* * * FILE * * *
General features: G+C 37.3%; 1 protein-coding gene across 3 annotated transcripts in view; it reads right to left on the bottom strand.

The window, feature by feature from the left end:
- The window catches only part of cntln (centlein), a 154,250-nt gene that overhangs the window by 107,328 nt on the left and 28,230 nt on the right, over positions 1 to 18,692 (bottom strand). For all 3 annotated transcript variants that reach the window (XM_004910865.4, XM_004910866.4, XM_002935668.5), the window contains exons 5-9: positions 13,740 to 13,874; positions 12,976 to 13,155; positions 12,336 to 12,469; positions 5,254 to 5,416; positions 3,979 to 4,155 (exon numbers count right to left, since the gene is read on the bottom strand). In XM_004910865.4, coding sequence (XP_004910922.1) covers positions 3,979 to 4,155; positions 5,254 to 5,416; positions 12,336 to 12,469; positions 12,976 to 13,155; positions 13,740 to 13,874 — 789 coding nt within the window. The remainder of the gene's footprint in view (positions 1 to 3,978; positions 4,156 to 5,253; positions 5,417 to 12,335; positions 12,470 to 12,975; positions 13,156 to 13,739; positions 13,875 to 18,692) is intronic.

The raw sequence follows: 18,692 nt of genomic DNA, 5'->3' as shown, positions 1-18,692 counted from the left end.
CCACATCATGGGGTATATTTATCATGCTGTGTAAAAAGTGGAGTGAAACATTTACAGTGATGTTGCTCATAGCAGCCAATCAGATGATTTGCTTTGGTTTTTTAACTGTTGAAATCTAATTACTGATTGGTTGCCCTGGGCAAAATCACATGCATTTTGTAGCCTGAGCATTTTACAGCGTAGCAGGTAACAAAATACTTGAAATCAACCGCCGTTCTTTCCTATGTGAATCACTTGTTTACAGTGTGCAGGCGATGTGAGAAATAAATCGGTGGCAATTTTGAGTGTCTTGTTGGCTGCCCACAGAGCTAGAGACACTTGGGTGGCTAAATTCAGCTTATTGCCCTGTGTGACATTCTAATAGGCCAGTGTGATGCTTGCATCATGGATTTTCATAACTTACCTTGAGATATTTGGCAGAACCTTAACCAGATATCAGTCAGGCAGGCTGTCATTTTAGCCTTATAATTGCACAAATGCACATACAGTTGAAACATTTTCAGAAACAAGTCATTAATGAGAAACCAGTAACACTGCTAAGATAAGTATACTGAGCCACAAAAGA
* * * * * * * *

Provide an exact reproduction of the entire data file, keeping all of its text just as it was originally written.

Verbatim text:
General features: G+C 37.3%; 1 protein-coding gene across 3 annotated transcripts in view; it reads right to left on the bottom strand.

The window, feature by feature from the left end:
- The window catches only part of cntln (centlein), a 154,250-nt gene that overhangs the window by 107,328 nt on the left and 28,230 nt on the right, over positions 1 to 18,692 (bottom strand). For all 3 annotated transcript variants that reach the window (XM_004910865.4, XM_004910866.4, XM_002935668.5), the window contains exons 5-9: positions 13,740 to 13,874; positions 12,976 to 13,155; positions 12,336 to 12,469; positions 5,254 to 5,416; positions 3,979 to 4,155 (exon numbers count right to left, since the gene is read on the bottom strand). In XM_004910865.4, coding sequence (XP_004910922.1) covers positions 3,979 to 4,155; positions 5,254 to 5,416; positions 12,336 to 12,469; positions 12,976 to 13,155; positions 13,740 to 13,874 — 789 coding nt within the window. The remainder of the gene's footprint in view (positions 1 to 3,978; positions 4,156 to 5,253; positions 5,417 to 12,335; positions 12,470 to 12,975; positions 13,156 to 13,739; positions 13,875 to 18,692) is intronic.

The raw sequence follows: 18,692 nt of genomic DNA, 5'->3' as shown, positions 1-18,692 counted from the left end.
CCACATCATGGGGTATATTTATCATGCTGTGTAAAAAGTGGAGTGAAACATTTACAGTGATGTTGCTCATAGCAGCCAATCAGATGATTTGCTTTGGTTTTTTAACTGTTGAAATCTAATTACTGATTGGTTGCCCTGGGCAAAATCACATGCATTTTGTAGCCTGAGCATTTTACAGCGTAGCAGGTAACAAAATACTTGAAATCAACCGCCGTTCTTTCCTATGTGAATCACTTGTTTACAGTGTGCAGGCGATGTGAGAAATAAATCGGTGGCAATTTTGAGTGTCTTGTTGGCTGCCCACAGAGCTAGAGACACTTGGGTGGCTAAATTCAGCTTATTGCCCTGTGTGACATTCTAATAGGCCAGTGTGATGCTTGCATCATGGATTTTCATAACTTACCTTGAGATATTTGGCAGAACCTTAACCAGATATCAGTCAGGCAGGCTGTCATTTTAGCCTTATAATTGCACAAATGCACATACAGTTGAAACATTTTCAGAAACAAGTCATTAATGAGAAACCAGTAACACTGCTAAGATAAGTATACTGAGCCACAAAAGA